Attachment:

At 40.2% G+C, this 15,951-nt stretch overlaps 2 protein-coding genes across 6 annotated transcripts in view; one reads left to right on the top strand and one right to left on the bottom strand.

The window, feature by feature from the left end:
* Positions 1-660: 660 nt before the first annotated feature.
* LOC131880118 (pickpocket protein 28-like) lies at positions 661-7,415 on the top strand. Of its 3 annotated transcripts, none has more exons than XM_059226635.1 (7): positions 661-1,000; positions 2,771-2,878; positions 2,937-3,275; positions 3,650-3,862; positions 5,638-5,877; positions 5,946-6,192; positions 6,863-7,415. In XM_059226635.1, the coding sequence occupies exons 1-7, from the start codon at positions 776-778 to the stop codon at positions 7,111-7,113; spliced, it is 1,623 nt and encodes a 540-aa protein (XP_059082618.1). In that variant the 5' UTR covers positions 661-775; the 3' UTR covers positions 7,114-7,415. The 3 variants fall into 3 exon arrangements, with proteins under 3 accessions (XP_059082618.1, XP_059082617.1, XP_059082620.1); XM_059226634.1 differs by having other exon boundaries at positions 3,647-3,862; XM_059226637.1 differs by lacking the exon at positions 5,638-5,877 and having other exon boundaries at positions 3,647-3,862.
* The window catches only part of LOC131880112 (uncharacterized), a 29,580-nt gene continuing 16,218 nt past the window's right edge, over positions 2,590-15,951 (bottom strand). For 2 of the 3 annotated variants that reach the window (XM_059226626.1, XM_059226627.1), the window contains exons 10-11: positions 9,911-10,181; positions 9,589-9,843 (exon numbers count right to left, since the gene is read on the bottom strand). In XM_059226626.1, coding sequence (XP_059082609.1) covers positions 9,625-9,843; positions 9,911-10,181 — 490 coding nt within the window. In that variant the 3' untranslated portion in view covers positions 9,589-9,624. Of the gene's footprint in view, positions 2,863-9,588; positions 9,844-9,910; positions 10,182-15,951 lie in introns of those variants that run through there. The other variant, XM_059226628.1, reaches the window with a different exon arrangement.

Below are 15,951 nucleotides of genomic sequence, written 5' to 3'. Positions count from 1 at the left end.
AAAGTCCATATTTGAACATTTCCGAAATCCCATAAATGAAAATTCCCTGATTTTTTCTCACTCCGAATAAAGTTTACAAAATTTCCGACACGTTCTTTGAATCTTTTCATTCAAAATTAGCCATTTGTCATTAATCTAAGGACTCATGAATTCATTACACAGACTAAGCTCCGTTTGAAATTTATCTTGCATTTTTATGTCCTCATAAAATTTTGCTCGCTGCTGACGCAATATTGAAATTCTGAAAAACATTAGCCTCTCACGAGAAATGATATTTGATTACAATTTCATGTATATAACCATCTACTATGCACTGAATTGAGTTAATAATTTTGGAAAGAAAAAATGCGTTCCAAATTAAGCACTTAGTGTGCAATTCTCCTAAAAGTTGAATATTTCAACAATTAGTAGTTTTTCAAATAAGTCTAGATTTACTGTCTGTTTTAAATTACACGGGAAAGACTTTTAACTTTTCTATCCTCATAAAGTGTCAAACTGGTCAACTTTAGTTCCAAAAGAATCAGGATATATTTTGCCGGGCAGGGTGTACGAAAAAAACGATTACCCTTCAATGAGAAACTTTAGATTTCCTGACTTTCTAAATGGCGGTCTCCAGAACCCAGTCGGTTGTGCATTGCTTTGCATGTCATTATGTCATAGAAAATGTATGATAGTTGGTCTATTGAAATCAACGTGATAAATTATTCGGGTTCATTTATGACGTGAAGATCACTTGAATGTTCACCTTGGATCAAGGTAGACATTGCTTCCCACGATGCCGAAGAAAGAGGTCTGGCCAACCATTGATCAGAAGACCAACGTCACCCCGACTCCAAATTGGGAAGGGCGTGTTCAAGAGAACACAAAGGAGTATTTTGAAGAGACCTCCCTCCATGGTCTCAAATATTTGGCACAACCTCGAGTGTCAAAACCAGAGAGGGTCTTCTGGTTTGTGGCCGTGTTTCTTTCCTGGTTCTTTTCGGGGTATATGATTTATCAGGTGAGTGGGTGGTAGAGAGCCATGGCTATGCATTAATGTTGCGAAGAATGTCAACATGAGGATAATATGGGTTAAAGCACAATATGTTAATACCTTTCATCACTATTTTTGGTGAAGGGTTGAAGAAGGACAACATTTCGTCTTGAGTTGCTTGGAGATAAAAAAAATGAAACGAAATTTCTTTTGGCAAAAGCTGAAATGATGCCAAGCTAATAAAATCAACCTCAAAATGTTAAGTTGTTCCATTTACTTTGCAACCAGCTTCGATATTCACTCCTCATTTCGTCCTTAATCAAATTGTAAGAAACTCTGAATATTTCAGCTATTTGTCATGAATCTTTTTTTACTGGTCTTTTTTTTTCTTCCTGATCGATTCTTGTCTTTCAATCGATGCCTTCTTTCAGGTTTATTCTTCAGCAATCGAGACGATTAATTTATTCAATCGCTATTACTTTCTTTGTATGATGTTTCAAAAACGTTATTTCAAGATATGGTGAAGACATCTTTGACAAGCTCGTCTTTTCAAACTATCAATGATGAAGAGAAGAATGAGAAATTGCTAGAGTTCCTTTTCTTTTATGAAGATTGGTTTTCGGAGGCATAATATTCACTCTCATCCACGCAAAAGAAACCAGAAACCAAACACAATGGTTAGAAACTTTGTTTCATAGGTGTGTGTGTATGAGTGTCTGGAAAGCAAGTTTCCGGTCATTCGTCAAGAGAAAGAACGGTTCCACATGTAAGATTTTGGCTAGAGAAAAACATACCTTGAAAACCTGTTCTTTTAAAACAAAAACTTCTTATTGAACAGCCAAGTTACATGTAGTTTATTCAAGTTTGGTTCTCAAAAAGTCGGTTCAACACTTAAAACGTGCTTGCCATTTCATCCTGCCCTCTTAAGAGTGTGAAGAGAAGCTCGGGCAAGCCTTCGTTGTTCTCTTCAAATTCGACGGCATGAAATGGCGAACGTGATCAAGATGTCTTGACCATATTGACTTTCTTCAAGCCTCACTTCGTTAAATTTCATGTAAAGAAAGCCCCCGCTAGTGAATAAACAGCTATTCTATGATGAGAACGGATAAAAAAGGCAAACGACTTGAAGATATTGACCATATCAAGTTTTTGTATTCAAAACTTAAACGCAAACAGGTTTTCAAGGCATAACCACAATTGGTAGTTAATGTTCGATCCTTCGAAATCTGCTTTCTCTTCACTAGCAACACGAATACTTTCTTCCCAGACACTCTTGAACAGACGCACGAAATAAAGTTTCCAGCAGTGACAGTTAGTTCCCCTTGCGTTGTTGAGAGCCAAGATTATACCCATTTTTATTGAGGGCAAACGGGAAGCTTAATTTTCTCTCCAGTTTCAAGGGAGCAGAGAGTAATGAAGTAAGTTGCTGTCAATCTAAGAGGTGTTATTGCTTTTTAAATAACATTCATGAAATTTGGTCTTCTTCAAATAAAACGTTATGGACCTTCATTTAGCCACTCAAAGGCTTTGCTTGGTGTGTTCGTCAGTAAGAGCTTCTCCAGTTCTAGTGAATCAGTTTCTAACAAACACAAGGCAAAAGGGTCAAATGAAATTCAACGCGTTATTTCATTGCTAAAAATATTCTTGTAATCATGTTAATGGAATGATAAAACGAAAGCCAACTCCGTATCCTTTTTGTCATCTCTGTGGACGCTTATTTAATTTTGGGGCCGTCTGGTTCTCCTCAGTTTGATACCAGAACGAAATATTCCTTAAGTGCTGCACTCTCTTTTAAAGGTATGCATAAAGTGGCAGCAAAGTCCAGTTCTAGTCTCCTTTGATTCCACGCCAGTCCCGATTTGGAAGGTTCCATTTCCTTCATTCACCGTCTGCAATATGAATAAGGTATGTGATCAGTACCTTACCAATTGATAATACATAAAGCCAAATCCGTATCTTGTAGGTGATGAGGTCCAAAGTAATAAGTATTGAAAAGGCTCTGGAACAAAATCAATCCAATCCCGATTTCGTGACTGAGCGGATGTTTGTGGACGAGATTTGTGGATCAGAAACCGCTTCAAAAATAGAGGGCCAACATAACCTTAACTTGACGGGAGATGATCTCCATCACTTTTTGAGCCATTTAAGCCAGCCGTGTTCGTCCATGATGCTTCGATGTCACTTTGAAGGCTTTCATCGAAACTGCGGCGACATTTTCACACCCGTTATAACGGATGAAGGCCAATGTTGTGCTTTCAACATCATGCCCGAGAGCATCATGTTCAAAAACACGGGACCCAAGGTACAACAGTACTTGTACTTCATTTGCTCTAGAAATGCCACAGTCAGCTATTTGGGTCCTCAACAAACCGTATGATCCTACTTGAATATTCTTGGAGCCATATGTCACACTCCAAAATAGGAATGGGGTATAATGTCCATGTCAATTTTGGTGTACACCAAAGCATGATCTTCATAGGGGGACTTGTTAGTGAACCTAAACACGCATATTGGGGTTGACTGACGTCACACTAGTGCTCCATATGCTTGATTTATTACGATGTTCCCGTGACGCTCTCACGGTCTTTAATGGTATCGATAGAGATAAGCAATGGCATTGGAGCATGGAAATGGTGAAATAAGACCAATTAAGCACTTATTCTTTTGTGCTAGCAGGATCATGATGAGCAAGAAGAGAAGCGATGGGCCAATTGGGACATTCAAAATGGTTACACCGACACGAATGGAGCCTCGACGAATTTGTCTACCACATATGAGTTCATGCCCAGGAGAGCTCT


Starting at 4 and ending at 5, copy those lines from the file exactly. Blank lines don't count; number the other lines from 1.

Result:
* LOC131880118 (pickpocket protein 28-like) lies at positions 661-7,415 on the top strand. Of its 3 annotated transcripts, none has more exons than XM_059226635.1 (7): positions 661-1,000; positions 2,771-2,878; positions 2,937-3,275; positions 3,650-3,862; positions 5,638-5,877; positions 5,946-6,192; positions 6,863-7,415. In XM_059226635.1, the coding sequence occupies exons 1-7, from the start codon at positions 776-778 to the stop codon at positions 7,111-7,113; spliced, it is 1,623 nt and encodes a 540-aa protein (XP_059082618.1). In that variant the 5' UTR covers positions 661-775; the 3' UTR covers positions 7,114-7,415. The 3 variants fall into 3 exon arrangements, with proteins under 3 accessions (XP_059082618.1, XP_059082617.1, XP_059082620.1); XM_059226634.1 differs by having other exon boundaries at positions 3,647-3,862; XM_059226637.1 differs by lacking the exon at positions 5,638-5,877 and having other exon boundaries at positions 3,647-3,862.
* The window catches only part of LOC131880112 (uncharacterized), a 29,580-nt gene continuing 16,218 nt past the window's right edge, over positions 2,590-15,951 (bottom strand). For 2 of the 3 annotated variants that reach the window (XM_059226626.1, XM_059226627.1), the window contains exons 10-11: positions 9,911-10,181; positions 9,589-9,843 (exon numbers count right to left, since the gene is read on the bottom strand). In XM_059226626.1, coding sequence (XP_059082609.1) covers positions 9,625-9,843; positions 9,911-10,181 — 490 coding nt within the window. In that variant the 3' untranslated portion in view covers positions 9,589-9,624. Of the gene's footprint in view, positions 2,863-9,588; positions 9,844-9,910; positions 10,182-15,951 lie in introns of those variants that run through there. The other variant, XM_059226628.1, reaches the window with a different exon arrangement.